The Prophet (PBUH) said, “The most beloved people to Allah are those who are most beneficial to people. The most beloved deed to Allah is to make a Muslim happy, or to remove one of his troubles, or to forgive his debt, or to feed his hunger.”
Recidivism is one of the most fundamental concepts in criminal justice. It refers to a person’s relapse into criminal behavior. Recidivism means going back to a previous behavior, especially criminal behavior. People who work with prisoners are always hoping to lower recidivism rates.
Nearly 700,000 offenders are released each year from prisons (Sabol et al. 2009). Resource strapped policy makers and criminal justice practitioners are increasingly turning to the faith community to help meet the multiple needs of returning prisoners. Although faith-based organizations have long served disadvantaged individuals, including prisoners, few studies have examined the effectiveness of faith-based efforts to improve prisoner re-entry and reduce recidivism, or identified the distinguishing characteristics of “faith-related” programming. None has focused on faith-based programs in corrections.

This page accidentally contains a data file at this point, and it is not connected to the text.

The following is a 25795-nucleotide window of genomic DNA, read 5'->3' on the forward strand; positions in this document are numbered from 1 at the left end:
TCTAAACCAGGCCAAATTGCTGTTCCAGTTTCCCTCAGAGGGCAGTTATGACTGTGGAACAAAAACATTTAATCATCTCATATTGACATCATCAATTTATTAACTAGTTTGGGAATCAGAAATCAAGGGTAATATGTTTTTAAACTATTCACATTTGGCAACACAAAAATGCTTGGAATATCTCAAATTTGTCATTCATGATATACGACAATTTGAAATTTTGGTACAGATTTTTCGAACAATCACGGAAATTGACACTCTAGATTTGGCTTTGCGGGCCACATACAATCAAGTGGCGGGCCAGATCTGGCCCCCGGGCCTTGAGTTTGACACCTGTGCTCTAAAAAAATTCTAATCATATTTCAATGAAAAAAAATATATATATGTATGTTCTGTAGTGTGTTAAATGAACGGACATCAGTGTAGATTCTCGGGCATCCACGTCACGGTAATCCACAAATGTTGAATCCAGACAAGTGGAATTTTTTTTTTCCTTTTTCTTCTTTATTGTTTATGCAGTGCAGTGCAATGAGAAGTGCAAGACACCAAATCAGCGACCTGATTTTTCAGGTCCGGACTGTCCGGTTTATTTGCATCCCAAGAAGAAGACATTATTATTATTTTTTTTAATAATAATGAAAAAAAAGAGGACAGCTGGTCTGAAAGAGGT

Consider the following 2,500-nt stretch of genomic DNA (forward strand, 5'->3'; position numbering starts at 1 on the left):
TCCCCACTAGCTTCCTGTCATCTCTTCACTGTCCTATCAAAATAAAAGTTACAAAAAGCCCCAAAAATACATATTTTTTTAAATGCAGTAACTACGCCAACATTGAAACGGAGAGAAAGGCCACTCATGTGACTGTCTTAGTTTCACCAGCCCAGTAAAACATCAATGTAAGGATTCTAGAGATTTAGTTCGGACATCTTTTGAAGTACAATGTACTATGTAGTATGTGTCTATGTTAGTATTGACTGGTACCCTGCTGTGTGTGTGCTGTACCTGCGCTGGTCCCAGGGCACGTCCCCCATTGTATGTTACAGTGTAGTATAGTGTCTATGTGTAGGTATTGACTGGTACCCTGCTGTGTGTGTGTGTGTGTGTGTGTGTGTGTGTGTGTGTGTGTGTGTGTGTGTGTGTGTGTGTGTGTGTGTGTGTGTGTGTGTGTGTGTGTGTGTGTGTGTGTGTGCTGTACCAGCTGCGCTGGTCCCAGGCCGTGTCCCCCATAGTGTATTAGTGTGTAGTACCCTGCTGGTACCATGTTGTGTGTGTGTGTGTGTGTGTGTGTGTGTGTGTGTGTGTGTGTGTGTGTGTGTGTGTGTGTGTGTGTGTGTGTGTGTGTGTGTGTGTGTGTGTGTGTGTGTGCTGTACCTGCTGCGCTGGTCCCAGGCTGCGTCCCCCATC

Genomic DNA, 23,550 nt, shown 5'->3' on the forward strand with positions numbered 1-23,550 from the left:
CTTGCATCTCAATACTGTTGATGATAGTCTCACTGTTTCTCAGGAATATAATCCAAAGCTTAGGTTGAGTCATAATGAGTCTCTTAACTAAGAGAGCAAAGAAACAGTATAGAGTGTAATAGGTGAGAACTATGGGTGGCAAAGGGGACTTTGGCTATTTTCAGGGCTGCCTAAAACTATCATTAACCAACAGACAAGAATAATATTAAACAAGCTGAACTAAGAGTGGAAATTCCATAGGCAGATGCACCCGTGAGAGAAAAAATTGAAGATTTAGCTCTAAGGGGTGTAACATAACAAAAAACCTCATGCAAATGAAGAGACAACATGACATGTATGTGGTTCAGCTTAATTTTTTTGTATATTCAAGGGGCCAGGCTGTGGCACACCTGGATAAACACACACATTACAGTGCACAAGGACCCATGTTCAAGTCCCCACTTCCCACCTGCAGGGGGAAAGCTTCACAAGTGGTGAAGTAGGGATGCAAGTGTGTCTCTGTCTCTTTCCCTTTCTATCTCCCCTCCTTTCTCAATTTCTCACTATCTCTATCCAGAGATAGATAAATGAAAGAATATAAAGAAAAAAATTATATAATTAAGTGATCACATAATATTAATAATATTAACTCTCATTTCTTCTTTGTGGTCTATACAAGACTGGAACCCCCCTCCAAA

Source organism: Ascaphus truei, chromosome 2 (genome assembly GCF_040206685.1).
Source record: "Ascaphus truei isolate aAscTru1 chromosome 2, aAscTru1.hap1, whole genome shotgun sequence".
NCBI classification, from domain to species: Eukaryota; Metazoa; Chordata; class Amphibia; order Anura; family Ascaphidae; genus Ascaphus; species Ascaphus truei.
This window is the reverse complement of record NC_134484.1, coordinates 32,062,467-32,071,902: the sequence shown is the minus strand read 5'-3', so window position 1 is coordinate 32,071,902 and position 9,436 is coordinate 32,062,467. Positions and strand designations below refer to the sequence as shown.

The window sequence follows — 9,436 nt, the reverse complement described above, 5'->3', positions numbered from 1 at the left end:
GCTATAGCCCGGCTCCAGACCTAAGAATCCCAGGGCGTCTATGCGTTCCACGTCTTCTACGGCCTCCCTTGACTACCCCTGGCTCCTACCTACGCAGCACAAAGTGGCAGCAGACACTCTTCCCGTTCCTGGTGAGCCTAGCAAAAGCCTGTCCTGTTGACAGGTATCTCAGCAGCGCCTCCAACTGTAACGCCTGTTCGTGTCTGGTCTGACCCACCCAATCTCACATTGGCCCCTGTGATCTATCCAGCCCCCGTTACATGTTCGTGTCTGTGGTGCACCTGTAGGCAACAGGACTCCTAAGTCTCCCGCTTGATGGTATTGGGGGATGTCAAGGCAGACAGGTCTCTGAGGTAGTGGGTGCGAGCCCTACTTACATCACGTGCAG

As a result, basic questions about the nature of faith-based programs and how they may improve offender outcomes, including recidivism and other re-entry outcomes, remain largely unanswered (Mears et al. 2006; Noyes 2009; Winship and Reynolds, no date). This gap makes evaluation haphazard and inhibits meaningful policy debate.
Most inmates adhering to the Islamic faith, usually continue to do so after incarceration. In federal institutions Muslim inmates account for more than 5 percent of the prison population, according to the Federal Bureau of Prisons (BOP). In state institutions the percentage may be much higher